How This Helps

Heart:
Till recently, coconut oil was considered bad for heart health, but recent reports have indicated that though, coconut oil is rich in saturated fats; they do not adversely affect the cholesterol levels. In fact, the lauric acid in coconut oil increases your HDL cholesterol levels and protects your heart. Moreover, coconut meat also contains polyphenolic compounds, vitamin E, and A, which decrease LDL cholesterol levels and protect against atherosclerosis, strokes, and heart attacks.

Diabetes Type 2:
Coconuts are rich in dietary soluble and insoluble fiber. As the body cannot digest the dietary fiber, it does not affect the blood sugar levels. The fiber decreases the glucose release in the body, thus requiring lesser amounts of insulin for utilizing the glucose. Coconuts have a low glycemic index of 35, and they also reduce the stress on the pancreas, thus decreasing the risk of diabetes.

General Nutrition:
Coconuts are a gluten-free, hypoallergenic and non-toxic super-food, which provided ample nutrition and energy to the body. Moreover, it is anti-inflammatory and has anti-microbial properties along with improving immune functions.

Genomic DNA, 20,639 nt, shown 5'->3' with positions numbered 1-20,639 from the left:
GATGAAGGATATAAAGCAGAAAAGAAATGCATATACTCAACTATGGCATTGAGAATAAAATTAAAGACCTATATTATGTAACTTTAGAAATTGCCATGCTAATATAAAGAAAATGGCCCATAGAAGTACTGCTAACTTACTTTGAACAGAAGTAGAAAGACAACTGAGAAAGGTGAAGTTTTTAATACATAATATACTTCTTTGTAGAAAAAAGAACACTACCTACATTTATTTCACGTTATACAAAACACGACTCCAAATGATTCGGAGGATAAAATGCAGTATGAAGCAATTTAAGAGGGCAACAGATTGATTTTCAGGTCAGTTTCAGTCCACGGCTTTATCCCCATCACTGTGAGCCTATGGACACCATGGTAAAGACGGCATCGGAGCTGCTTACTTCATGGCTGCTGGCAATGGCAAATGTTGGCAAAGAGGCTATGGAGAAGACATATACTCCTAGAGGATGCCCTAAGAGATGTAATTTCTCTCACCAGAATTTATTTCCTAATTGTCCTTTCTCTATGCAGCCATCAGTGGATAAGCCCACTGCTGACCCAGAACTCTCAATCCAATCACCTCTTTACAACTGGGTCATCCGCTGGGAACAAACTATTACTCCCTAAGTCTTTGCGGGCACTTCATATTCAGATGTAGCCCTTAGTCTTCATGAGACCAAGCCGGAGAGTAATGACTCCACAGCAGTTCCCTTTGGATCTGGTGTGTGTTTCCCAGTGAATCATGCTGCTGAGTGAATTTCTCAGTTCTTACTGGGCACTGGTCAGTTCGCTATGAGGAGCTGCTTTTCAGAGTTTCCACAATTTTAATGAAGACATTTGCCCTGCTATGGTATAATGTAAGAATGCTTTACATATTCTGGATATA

Instructions

Useful in:
Obesity | Antioxidants | Heart Disease | Diabetes II | Boosts Immunity | Infection and Inflammations | High Cholesterol | Digestive | Wrinkles | Skin and Hair | Dehydration | Teeth and Gums | Metabolism and Nutrition | Brain and Neurological | 


Nutrients:
Serving size: 100 g

Nutrients Amount
Energy 354 kcal (1,480 kJ)
Water 46.99 g
Carbohydrates 15.23 g
Sugars 6.23 g
Dietary fiber 9.0 g
Fat 33.49 g
Saturated 29.698 g
Monounsaturated 1.425 g
Polyunsaturated 0.366 g
Protein 3.33 g
Vitamins
Thiamine (B1) 0.066 mg
Riboflavin (B2) 0.020 mg
Niacin (B3) 0.540 mg
Pantothenic acid (B5) 0.300 mg
Vitamin B6 0.054 mg
Folate (B9) 26 μg
Vitamin C 3.3 mg
Vitamin E 0.24 mg
Vitamin K 0.2 μg
Minerals
Calcium 14 mg
Iron 2.43 mg
Magnesium 32 mg
Manganese 1.500 mg
Phosphorus 113 mg
Potassium 356 mg
Sodium 20 mg
Zinc 1.10 mg

Source: USDA Nutrient Database No. 28

Coconut seed, fruit, and nut

Coconuts have been grown in tropical areas for over 4,500 years and used for its food and health benefits. It's the fruit of the Cocos nucifera, otherwise known as the coconut palm tree. The coconut's water, milk, oil, and tasty white fleshy meat make it a popular food and drink source around the world. Coconut water is fat-free, cholesterol-free, and a refreshingly hydrating drink packed with nutrients. Only recently have the coconuts increased in popularity because of their taste in the kitchen, home medicinal remedies, and possible health benefits.

 It's commonly sought after in many recipes around the world. Flaked or shaved, coconut adds a great flavor to savory dishes. Its meaty texture and taste work nicely in curries, fish stews, rice dishes, or even on breaded shrimp.

While technically it is a nut, it can loosely be classified as all three: a seed, fruit, and nut.

See: Coconut Chia Pudding

Health benefits of coconut

Coconut health benefits